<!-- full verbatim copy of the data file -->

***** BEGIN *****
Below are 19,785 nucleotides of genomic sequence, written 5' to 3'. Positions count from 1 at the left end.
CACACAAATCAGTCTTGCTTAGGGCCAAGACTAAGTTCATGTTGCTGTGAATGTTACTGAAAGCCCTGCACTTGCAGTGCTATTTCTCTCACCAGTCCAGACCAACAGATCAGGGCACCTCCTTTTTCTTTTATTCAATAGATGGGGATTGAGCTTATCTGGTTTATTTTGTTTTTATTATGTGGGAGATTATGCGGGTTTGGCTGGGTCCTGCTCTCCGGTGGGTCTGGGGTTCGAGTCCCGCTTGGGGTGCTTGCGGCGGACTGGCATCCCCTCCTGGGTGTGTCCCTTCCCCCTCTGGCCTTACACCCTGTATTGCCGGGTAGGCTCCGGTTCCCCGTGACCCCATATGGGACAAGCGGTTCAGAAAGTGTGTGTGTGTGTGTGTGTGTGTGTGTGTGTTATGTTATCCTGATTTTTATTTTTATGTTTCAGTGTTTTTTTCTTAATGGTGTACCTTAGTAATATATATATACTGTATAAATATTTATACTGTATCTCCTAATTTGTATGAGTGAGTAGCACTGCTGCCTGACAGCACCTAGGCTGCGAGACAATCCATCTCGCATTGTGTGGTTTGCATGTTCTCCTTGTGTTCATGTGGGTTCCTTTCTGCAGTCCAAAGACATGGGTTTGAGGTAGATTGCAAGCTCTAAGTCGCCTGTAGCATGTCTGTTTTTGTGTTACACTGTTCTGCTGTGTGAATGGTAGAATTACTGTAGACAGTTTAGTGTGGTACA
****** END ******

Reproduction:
Below are 19,785 nucleotides of genomic sequence, written 5' to 3'. Positions count from 1 at the left end.
CACACAAATCAGTCTTGCTTAGGGCCAAGACTAAGTTCATGTTGCTGTGAATGTTACTGAAAGCCCTGCACTTGCAGTGCTATTTCTCTCACCAGTCCAGACCAACAGATCAGGGCACCTCCTTTTTCTTTTATTCAATAGATGGGGATTGAGCTTATCTGGTTTATTTTGTTTTTATTATGTGGGAGATTATGCGGGTTTGGCTGGGTCCTGCTCTCCGGTGGGTCTGGGGTTCGAGTCCCGCTTGGGGTGCTTGCGGCGGACTGGCATCCCCTCCTGGGTGTGTCCCTTCCCCCTCTGGCCTTACACCCTGTATTGCCGGGTAGGCTCCGGTTCCCCGTGACCCCATATGGGACAAGCGGTTCAGAAAGTGTGTGTGTGTGTGTGTGTGTGTGTGTGTGTTATGTTATCCTGATTTTTATTTTTATGTTTCAGTGTTTTTTTCTTAATGGTGTACCTTAGTAATATATATATACTGTATAAATATTTATACTGTATCTCCTAATTTGTATGAGTGAGTAGCACTGCTGCCTGACAGCACCTAGGCTGCGAGACAATCCATCTCGCATTGTGTGGTTTGCATGTTCTCCTTGTGTTCATGTGGGTTCCTTTCTGCAGTCCAAAGACATGGGTTTGAGGTAGATTGCAAGCTCTAAGTCGCCTGTAGCATGTCTGTTTTTGTGTTACACTGTTCTGCTGTGTGAATGGTAGAATTACTGTAGACAGTTTAGTGTGGTACA